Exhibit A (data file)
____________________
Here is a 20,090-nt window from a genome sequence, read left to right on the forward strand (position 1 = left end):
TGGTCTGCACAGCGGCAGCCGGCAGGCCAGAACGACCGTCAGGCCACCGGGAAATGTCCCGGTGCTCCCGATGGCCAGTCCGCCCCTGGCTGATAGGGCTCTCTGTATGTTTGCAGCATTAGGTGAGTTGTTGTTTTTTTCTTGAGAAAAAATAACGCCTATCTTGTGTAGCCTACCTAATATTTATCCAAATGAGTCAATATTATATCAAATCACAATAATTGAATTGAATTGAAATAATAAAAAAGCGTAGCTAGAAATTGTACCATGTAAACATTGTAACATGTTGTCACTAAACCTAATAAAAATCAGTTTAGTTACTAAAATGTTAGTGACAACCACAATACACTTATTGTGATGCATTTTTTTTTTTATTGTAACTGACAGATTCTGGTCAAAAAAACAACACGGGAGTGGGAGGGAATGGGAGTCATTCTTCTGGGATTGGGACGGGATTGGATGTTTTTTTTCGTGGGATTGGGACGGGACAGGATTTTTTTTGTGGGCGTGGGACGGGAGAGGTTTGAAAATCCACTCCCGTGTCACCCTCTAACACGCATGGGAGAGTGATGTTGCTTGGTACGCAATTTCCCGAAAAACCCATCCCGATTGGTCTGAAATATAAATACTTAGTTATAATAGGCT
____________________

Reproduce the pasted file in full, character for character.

Here is a 20,090-nt window from a genome sequence, read left to right on the forward strand (position 1 = left end):
TGGTCTGCACAGCGGCAGCCGGCAGGCCAGAACGACCGTCAGGCCACCGGGAAATGTCCCGGTGCTCCCGATGGCCAGTCCGCCCCTGGCTGATAGGGCTCTCTGTATGTTTGCAGCATTAGGTGAGTTGTTGTTTTTTTCTTGAGAAAAAATAACGCCTATCTTGTGTAGCCTACCTAATATTTATCCAAATGAGTCAATATTATATCAAATCACAATAATTGAATTGAATTGAAATAATAAAAAAGCGTAGCTAGAAATTGTACCATGTAAACATTGTAACATGTTGTCACTAAACCTAATAAAAATCAGTTTAGTTACTAAAATGTTAGTGACAACCACAATACACTTATTGTGATGCATTTTTTTTTTTATTGTAACTGACAGATTCTGGTCAAAAAAACAACACGGGAGTGGGAGGGAATGGGAGTCATTCTTCTGGGATTGGGACGGGATTGGATGTTTTTTTTCGTGGGATTGGGACGGGACAGGATTTTTTTTGTGGGCGTGGGACGGGAGAGGTTTGAAAATCCACTCCCGTGTCACCCTCTAACACGCATGGGAGAGTGATGTTGCTTGGTACGCAATTTCCCGAAAAACCCATCCCGATTGGTCTGAAATATAAATACTTAGTTATAATAGGCT